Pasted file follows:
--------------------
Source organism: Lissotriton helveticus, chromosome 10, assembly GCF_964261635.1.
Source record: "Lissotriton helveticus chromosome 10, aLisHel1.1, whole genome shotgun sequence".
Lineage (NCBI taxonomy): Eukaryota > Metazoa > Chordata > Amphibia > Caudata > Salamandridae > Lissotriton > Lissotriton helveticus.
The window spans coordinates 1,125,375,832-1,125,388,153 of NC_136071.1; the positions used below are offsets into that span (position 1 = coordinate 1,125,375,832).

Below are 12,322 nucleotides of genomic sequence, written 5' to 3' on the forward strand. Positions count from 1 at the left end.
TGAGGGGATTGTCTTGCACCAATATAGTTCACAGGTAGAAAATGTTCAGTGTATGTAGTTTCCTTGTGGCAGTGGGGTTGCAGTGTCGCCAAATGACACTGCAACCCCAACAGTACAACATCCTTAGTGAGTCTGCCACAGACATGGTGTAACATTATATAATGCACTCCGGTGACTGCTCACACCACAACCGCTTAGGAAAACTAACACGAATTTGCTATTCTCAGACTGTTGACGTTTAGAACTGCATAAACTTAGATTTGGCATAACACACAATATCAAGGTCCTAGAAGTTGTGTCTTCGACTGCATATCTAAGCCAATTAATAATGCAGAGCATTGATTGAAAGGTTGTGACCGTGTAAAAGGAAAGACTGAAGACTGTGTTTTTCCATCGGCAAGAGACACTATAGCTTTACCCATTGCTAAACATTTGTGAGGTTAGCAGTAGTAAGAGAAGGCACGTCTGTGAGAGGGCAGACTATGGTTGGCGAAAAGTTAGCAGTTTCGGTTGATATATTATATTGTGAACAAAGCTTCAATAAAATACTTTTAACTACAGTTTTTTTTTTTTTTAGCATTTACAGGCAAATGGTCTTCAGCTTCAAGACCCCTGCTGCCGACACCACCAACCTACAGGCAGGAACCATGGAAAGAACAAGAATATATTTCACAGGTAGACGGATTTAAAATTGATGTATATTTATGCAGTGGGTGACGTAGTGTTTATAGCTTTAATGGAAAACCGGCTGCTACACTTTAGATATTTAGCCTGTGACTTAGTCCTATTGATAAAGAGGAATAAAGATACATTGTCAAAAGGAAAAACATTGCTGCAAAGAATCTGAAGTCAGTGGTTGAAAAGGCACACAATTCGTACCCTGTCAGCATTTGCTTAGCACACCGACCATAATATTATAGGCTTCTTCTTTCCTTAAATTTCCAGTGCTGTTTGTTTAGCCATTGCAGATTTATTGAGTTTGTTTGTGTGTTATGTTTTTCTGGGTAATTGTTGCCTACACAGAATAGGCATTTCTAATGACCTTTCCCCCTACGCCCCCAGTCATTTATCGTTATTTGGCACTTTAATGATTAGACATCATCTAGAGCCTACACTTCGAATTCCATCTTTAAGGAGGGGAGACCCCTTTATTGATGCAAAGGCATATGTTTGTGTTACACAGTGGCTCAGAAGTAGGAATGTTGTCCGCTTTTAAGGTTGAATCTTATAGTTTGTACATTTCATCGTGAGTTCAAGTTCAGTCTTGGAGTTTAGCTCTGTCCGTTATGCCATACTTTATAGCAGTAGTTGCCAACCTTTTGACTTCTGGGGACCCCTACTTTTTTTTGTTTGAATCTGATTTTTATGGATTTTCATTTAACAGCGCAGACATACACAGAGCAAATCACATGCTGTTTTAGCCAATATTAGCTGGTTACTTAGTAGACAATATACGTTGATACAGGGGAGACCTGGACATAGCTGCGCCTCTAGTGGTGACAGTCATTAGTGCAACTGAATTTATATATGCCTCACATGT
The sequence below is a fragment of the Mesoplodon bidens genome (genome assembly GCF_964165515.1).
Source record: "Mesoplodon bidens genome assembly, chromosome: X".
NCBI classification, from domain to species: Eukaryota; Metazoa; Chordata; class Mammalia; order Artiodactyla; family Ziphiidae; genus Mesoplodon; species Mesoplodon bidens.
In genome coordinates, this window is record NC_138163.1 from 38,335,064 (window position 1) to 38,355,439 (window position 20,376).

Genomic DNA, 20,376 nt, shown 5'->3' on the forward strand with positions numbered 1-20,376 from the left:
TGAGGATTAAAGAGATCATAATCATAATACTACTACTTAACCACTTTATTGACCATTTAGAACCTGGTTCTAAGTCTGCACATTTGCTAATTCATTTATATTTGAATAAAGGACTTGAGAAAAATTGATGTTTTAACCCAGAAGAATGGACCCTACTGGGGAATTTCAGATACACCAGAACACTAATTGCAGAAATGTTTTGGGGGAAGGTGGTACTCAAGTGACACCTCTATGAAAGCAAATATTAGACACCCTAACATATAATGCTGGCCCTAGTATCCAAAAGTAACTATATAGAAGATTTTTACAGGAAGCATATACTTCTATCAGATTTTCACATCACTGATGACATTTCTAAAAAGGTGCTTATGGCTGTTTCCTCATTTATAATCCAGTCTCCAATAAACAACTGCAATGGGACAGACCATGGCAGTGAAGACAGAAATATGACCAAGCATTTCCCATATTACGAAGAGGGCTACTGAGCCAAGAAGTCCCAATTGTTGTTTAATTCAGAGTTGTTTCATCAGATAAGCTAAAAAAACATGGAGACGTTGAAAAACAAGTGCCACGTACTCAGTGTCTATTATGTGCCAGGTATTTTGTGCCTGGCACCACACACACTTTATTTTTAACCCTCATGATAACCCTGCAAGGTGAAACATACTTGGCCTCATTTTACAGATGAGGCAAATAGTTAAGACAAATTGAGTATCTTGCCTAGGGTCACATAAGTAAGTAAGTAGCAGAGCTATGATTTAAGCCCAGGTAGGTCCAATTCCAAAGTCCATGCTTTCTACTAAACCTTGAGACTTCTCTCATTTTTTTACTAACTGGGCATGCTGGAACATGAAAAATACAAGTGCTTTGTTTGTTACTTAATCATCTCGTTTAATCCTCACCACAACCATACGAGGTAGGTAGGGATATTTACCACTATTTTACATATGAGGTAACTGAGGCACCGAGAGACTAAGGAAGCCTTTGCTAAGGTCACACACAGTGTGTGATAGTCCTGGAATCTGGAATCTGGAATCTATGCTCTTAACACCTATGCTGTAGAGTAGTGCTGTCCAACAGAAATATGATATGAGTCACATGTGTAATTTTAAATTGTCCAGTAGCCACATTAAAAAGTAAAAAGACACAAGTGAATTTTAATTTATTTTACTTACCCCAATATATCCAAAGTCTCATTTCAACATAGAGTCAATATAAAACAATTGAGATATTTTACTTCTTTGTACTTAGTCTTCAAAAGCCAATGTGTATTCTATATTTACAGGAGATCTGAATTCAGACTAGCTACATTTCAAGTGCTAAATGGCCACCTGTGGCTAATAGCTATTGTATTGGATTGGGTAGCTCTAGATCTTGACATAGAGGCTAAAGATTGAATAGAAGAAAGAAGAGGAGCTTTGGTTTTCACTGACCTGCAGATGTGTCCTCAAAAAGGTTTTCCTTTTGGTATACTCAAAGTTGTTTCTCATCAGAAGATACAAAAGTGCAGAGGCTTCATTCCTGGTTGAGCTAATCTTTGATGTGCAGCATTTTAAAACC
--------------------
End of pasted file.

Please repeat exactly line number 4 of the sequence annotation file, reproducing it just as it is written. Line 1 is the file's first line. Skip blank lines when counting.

The window spans coordinates 1,125,375,832-1,125,388,153 of NC_136071.1; the positions used below are offsets into that span (position 1 = coordinate 1,125,375,832).